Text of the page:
Monday, March 1, 2010
When I was about 19, my aunt hooked me up with a job at an insurance company in Mineola. It was a great way for me to earn a few bucks during summer breaks from college and in-between classes. The only problem? She worked there too.
Normally this wouldn't be a problem because I love my aunt. My aunt is awesome. She's the one who played the records for me when I was a kid. She also loved challenging me to games of "Who could be the quietest?" and won time after time. Little did I know this was a failed attempt at shutting me up. I've been this chatty since about age 2.
So back to the job ... The problem with my aunt working there was this - unless you're super-duper mature and laid back, do yourself a favor - don't crash the workplace of a family member or good friend. We've all been there. Their screw up becomes your screw up. Your screw up becomes their screw up. Got that?
There were two major incidents at my very first office job back then and both ironically involved a copy machine.
During one of my many wrestling matches with a big old early 1990s copy machine, someone overheard me using swear words. Much like a modern-day scene right out of the hit holiday flick A Christmas Story, there I was throwing the "F" word around in a heated battle which I clearly lost to the Xerox machine.
Sweating my ass off, knees digging into the floor's cheap office carpeting trying to fix a paper jam, I let out a few obscenities. I remember I had invested about twenty minutes trying not only to fix my assignment, which was due by end of day, but also get that damn machine in working order for the long line of people who were waiting on the now broken machine. I'm sure at one point in your life this has happened to you. Everyone whining, "What did you do?" and "You broke the copier! Everyone, Ally broke the copier!" I snapped and yes, I cursed at my biggest enemy of that summer, Xerox.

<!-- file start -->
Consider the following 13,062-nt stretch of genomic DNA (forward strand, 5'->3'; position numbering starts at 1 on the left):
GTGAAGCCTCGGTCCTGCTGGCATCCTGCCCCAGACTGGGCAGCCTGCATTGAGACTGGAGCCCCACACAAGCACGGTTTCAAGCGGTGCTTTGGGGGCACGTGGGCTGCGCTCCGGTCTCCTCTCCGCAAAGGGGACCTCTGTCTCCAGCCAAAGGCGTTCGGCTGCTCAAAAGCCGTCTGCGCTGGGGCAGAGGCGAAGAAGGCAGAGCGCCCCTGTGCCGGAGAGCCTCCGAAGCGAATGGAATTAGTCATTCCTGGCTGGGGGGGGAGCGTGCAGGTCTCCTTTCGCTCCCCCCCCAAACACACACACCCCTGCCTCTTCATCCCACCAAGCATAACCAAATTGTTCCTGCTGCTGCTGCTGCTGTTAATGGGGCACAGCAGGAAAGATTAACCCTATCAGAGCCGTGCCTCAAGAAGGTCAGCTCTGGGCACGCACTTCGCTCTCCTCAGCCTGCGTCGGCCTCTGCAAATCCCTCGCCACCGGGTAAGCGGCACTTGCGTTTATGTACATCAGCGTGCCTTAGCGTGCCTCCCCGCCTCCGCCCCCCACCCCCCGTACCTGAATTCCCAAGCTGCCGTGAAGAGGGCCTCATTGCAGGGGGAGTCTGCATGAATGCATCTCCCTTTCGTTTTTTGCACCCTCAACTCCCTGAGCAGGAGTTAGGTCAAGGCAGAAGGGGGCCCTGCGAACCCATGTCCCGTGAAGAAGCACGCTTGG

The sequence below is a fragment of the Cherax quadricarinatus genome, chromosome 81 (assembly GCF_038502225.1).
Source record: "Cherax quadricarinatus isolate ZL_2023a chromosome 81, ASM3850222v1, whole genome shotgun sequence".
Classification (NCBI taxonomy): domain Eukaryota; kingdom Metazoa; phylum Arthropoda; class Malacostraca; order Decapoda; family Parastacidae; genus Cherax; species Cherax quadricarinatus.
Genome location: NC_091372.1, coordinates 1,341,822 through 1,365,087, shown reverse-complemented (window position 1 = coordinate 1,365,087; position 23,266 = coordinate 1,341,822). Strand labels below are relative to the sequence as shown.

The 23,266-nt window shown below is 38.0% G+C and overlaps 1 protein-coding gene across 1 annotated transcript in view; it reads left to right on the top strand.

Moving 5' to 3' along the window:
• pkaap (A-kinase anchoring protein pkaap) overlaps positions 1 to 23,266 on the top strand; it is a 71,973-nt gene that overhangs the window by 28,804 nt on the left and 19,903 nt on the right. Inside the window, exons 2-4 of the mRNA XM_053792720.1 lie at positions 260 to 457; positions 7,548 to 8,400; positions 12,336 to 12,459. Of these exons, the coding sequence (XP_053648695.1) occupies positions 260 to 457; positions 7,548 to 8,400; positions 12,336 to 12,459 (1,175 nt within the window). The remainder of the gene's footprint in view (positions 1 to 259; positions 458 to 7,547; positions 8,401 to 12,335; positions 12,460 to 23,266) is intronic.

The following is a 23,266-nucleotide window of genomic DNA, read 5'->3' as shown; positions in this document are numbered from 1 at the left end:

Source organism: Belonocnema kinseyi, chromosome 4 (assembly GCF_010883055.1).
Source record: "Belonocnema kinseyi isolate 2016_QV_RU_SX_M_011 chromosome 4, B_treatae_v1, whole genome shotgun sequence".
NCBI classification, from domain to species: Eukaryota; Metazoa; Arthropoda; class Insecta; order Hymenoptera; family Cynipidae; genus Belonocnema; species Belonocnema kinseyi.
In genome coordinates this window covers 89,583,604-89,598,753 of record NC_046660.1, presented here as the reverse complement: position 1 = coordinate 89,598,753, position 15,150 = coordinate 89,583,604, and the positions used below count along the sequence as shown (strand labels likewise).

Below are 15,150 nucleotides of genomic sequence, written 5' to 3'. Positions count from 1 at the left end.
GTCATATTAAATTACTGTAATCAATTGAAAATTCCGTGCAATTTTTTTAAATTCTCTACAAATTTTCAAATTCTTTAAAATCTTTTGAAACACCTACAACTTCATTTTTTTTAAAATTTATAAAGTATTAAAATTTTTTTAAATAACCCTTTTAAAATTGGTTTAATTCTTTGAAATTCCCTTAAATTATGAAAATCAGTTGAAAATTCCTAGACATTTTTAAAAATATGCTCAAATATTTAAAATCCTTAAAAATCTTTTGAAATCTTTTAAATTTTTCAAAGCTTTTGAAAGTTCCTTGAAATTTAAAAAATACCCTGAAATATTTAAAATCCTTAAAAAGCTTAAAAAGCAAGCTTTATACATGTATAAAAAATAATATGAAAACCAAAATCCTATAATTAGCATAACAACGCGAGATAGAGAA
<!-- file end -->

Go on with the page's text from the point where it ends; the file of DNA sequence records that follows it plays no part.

Soon after, I was left with the horror of having my aunt sit me down and tell me someone had complained to HR about my lack of professionalism and use of profanity. How awkward. I felt horrible for her having to deal with someone complaining to her about me. She was a very well-liked manager. I wished they had just come to me. It would have spared us both such embarrassment. I also felt angry wondering who the snitch was. It made me hate every single person in the office that day as I questioned each person in my head.
A few months after that incident blew over, I was faced with yet another copier woe. This time I was involved in a humongous copying job - one of those multi-page, two sided, stapled nightmares. It was a disaster. I had to have the entire project finished within about an hour. While in mid-Xerox, someone asked if they could interrupt and make a few copies. She hinted that it was uber important. I gave her big puppy dog eyes and explained that I was involved in a double-sided mess and if she could just give me a few minutes, I was almost done with this particular portion. She rushed off in a huff.
Guess where she was rushing off to? My aunt's office to complain about the nerve I had not allowing her to cut in. Man, that job kinda sucked, but for a college kid in 1991, $7.40 an hour wasn't bad. It paid way more than the mall, so I stuck it out. Not to mention, they had awesome summer parties and holiday bashes involving really nice Christmas gifts for part-timers such as Swatch watches and gift cards. I had a crush on an older guy there. Sure he had a hot girlfriend, but it gave me something or should I say, someone to look forward to seeing every day.
The sad thing about this job was that it made me develop a deep fear of copy machines.